Africa is a continent blessed with different cultures, while each country has a peculiar way of life. One of the countries with this unique cultural heritage in Africa is Ethiopia.


Ethiopia is an eastern Africa country which is diverse and generally structured along ethnolinguistic lines.

It is the tenth-largest country in Africa and the only African country that has never been under colonial control.

It is believed to be the land of the oldest people and a hotspot of scenic natural wonders, fascinating history, and deep-rooted identity.


Here are some unusual facts about the Ethiopian culture:


This would probably be the most surprising thing you might have heard this year. Almost all countries use the Western Gregorian calendar which has 12 months in a year but an Ethiopian year is comprised of 13 months.


The Ethiopian calendar has twelve months of thirty days while the thirteenth month consists of five or six epagomenal days — depending on whether it’s a leap year.

Literally, it means that Ethiopia is currently in 2014 and not 2021 like most countries.

Ethiopia culture
Mursi women are famous for their wooden lip plates – a symbol of beauty and identity (Photo credit: Jean Christopher)


The Mursi are a Surmic ethnic group in Ethiopia. They live in Omo Valley, an isolated region in Ethiopia. This tribe cherishes the lip-plates culture because to them, it is a symbol of beauty and identity. These plates are mostly made of clay, wood, or metal disc and the process involves removing two to maybe four teeth then cutting out the lip to fit the plate.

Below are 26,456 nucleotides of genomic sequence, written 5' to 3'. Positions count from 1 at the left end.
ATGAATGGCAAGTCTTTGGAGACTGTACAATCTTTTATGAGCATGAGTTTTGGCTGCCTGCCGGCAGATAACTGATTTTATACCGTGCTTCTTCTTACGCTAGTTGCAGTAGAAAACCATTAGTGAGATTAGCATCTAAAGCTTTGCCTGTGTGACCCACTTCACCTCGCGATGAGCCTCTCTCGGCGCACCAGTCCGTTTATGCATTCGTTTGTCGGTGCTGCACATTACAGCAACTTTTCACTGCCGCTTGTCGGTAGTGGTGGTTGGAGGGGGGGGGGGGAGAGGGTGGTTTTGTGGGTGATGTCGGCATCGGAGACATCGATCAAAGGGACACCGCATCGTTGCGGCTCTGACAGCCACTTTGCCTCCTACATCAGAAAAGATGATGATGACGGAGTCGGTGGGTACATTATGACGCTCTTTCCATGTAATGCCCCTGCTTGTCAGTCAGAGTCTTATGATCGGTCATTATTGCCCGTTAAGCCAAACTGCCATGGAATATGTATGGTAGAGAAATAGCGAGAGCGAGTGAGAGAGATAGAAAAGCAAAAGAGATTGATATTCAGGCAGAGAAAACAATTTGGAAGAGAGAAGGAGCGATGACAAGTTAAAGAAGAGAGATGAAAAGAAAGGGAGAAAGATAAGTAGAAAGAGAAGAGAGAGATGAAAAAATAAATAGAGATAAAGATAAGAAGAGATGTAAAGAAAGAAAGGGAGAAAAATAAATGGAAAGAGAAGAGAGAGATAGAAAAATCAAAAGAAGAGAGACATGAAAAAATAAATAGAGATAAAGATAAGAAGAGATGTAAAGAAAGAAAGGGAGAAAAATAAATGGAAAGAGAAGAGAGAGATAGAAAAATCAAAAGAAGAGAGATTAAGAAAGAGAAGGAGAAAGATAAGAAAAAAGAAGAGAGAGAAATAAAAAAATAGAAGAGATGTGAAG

According to ICDO, “Lip plates are more frequently worn by unmarried girls and newlywed women than by older married women with children. They are generally worn on occasions such as serving men food, milking cows, and important rituals like weddings.”

Surprisingly, they also increase the size of the plate because they believe it increases their self-worth.


Greeting people is highly valued in Africa but in Ethiopia, it is an important and somewhat lengthy ritual. There must be direct eye contact when greeting an Ethiopian and greetings are not rushed because consent is taken especially between opposite genders.

Ethopia culture
Newly arrived Ethiopian immigrants at Ben-Gurion International Airport, December 2011 (photo credit: Kobi Gideon/Flash90)

Weeby reported that “shaking hands, kissing and hugging is part of the normal greetings and is not, in any way, an expression of sexual affection. It is common to see women kissing women, women kissing men, and men kissing men on the cheek in public including in the office. This does not necessarily mean, however, someone may hug and kiss a person whom they have never met before.”


During this period, the father of the baby is isolated. This means when a mother goes into labour, only close female friends and family are informed and most surprisingly, the newborn baby and mother are kept in isolation from the father for 40days for some unknown reason.


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